Record, Results & Vision

Public Safety

San Francisco can and should be the safest large city in America. Like other cities, we are enduring what the US Department of Justice has called a police staffing “crisis,” in the wake of George Floyd’s murder and the ensuing national reckoning.

Mayor Breed is supporting our officers, getting SFPD back to full staffing, stopping drug dealing and theft, and protecting residents, businesses, and our vulnerable seniors.
Record & Results

Officer Recruitment

  • Funded new strategies to recruit, train, and retain officers and made us the best-paid major city in the region for starting officers.
  • The next Academy class will be the largest in years and we will add 200 more officers in the next year, and get to full police staffing in three years.


  • Doubled drug arrests in 2023.
  • Launched retail theft blitz operations.
  • Deployed bait cars and plainclothes officers to disrupt auto break-ins.
  • Installing 400 automated licenseplate cameras at 100 intersections across the city.
  • Appointed a new District Attorney focused on prosecuting crimes, protecting vulnerable residents, and stopping fentanyl dealers.

On the Beat

  • Diverted 911 calls so health professionals are responding to behavioral health issues, and police can focus on crimes like drug arrests, retail theft, and cracking down on street vending of stolen goods.
  • Passed a $25M supplemental to fund overtime and keep our officers walking beats.   
  • Wrote Proposition E to help police stay in the field and give them tools, like cameras in high-crime areas, to enforce ourlaws.
  • Expanded street ambassadors program, complementing officers in the Tenderloin, Downtown, Mission, and transit stations.



We will get to a fully-staffed police department, respecting the hard work our officers do while holding them accountable. We will continue bringing all types of crime down. And we will make San Francisco the safest big city in the country.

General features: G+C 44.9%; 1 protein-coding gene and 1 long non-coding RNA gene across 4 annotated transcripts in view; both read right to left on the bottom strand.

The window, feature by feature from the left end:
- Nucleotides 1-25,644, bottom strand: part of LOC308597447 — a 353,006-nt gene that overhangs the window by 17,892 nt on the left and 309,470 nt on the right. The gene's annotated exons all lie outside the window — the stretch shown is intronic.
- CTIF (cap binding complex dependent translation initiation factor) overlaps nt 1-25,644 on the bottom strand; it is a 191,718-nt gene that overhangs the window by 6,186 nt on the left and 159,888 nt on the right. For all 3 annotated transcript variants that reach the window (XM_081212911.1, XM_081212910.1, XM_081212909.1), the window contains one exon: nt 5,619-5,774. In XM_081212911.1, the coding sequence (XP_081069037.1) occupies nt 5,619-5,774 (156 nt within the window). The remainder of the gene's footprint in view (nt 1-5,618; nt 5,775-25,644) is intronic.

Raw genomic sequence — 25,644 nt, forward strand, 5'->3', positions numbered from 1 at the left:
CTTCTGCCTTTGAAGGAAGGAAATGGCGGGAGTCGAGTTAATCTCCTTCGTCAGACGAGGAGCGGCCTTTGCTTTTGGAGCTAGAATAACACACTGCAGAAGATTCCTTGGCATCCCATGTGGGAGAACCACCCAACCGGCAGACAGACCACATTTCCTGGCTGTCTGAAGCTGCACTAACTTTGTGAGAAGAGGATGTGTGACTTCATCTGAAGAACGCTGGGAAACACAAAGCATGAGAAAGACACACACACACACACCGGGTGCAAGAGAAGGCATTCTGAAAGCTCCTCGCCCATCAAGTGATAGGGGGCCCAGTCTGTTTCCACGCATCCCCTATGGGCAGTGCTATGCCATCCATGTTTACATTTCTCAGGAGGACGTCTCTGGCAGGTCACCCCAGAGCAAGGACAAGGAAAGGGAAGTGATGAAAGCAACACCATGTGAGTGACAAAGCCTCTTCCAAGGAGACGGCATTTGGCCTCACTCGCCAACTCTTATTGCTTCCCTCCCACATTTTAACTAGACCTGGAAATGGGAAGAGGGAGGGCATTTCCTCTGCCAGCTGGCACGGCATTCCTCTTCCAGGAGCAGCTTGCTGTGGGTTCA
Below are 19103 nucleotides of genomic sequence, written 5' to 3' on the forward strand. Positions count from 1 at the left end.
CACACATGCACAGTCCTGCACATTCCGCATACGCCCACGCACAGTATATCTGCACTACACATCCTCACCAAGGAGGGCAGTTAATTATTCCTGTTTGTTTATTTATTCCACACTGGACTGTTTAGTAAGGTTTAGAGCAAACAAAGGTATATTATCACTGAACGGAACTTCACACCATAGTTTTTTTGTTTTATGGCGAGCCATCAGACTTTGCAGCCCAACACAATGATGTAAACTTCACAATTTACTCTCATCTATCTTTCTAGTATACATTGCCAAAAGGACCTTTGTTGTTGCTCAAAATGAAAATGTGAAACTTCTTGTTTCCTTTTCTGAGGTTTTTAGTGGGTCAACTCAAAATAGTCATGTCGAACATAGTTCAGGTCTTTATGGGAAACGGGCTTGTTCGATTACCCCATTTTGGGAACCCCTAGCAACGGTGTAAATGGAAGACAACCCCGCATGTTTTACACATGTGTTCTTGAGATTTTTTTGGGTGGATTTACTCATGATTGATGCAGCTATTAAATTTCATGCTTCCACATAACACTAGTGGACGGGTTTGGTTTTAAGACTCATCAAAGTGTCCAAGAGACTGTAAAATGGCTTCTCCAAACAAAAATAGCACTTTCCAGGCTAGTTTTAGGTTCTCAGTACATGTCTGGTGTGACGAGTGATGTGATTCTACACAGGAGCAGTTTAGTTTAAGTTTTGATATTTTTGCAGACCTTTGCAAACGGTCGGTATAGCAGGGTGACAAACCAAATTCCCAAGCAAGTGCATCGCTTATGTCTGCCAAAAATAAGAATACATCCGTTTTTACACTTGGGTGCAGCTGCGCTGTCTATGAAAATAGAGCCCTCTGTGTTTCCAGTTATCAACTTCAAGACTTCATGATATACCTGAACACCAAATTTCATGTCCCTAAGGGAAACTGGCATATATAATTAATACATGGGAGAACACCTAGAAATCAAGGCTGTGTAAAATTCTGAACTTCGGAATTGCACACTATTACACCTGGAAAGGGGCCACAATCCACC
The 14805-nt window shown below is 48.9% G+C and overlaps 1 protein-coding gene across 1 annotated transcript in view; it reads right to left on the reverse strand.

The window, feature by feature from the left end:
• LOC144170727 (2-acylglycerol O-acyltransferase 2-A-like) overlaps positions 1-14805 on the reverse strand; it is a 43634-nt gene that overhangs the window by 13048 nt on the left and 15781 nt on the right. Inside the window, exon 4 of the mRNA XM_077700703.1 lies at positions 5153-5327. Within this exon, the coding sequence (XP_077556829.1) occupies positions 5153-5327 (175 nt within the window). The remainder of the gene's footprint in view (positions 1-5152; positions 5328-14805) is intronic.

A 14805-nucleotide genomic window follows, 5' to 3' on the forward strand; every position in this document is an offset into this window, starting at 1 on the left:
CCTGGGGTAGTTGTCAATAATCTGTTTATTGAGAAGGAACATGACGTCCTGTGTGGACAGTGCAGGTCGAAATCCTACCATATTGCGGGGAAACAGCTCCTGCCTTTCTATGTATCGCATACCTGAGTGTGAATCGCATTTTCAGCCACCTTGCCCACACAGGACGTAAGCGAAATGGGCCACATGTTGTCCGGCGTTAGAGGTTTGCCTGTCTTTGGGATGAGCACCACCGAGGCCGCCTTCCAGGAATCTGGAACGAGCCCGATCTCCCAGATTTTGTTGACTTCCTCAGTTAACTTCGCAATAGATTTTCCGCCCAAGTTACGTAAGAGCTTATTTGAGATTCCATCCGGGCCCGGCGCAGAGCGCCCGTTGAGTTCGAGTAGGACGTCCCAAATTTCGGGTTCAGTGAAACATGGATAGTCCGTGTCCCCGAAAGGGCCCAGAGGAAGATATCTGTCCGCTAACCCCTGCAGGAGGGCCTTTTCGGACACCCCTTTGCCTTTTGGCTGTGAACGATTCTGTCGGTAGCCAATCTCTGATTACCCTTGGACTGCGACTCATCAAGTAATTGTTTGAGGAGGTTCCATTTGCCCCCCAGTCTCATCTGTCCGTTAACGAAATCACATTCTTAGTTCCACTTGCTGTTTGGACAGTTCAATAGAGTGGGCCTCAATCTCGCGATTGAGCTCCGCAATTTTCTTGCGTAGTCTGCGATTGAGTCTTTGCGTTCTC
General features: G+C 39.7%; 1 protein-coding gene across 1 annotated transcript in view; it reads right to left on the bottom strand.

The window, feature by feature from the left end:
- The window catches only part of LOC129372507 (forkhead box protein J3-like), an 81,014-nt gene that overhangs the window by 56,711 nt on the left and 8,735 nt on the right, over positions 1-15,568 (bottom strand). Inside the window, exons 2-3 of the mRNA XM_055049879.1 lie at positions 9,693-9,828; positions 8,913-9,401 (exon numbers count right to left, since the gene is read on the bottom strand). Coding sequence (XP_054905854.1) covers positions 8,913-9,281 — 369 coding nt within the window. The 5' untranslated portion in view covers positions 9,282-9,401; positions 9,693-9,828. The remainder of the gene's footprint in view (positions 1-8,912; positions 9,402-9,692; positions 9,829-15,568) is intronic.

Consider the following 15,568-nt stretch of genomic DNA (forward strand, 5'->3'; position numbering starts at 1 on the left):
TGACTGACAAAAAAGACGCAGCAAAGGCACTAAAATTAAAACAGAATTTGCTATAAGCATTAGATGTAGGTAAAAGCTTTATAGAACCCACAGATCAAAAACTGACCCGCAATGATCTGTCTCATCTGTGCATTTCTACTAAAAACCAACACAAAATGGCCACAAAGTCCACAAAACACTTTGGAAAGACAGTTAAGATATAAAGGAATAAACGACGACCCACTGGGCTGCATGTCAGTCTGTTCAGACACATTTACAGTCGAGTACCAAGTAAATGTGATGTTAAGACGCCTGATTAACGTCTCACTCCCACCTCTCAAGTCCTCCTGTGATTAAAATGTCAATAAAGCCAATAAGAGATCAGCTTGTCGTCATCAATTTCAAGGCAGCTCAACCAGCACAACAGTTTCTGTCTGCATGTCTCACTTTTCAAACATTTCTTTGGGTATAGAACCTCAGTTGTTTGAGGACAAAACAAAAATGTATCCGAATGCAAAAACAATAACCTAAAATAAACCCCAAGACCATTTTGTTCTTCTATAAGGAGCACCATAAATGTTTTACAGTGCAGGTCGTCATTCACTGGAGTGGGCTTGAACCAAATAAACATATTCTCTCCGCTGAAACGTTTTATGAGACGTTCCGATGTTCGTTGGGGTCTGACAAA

Drugs & Street Conditions

Open-air drug dealing and use are not acceptable in this City. Not in the Tenderloin or SoMa. Not anywhere. The families who live in these neighborhoods are not okay with it, and the families who are losing people to drugs are certainly not ok with it.  Sadly, after Covid, we are facing a 2nd national pandemic, this time in the form of Fentanyl.

Mayor Breed is fighting it both from a law enforcement perspective AND public health perspective.
Record & Results


  • Mayor Breed coordinated the SFPD,SF Sheriff, the National Guard, California Highway Patrol, District Attorney, and federal law enforcement to arrest and prosecute those dealing Fentanyl andother deadly drugs.
  • Doubled drug arrests in 2023.
  • At her direction and for the first time in decades, SFPD is enforcing public intoxication laws to arrest people who are using deadly drugs and are a danger to themselves and others, getting them off the street and hopefully into treatment.
  • Sending a message that drug users should NOT come to San Francisco anymore. They will not get free money. They will get arrested.

Public Health

  • Wrote Prop. F to require treatment for adults receiving city assistance.
  • Delivering on her goal of adding 400 new treatment beds.
  • Expanding treatment options including overdose prevention, sober living, and abstinence-based programs.


We will continue fighting fentanyl with everything we have. We will make our neighborhoods safer and our streets cleaner, stop drug tourism, prevent overdoses, help people recover, and reduce the supply of the most deadly drug we have ever seen on our streets.

Downtown Revitalization

Downtown San Francisco will never stay down for long. It has so many advantages: a beautiful waterfront location; robust transit; a dense, walkable neighborhood; restaurants, bars, and entertainment; access to iconic venues like Chase Center and Oracle Park; more deployable capital than anywhere in the US; unparalleled talent; and a culture where we dream the next great idea that will change the world. 

Mayor Breed has a vision for Downtown’s future–a multi-use, vibrant, 24/7 downtown–and her administration is making it happen.
Record & Results

  • Attracting new businesses by offering tax breaks for any company that comes to San Francisco.
  • New leases are beingsigned – led by AI, which alone is projected to add 12 million ft.of office by 2030.
  • Filling empty storefronts through her Vacant to Vibrant program, eliminating fees, offering incentives, and changing laws to get rid of barriers to opening a small business.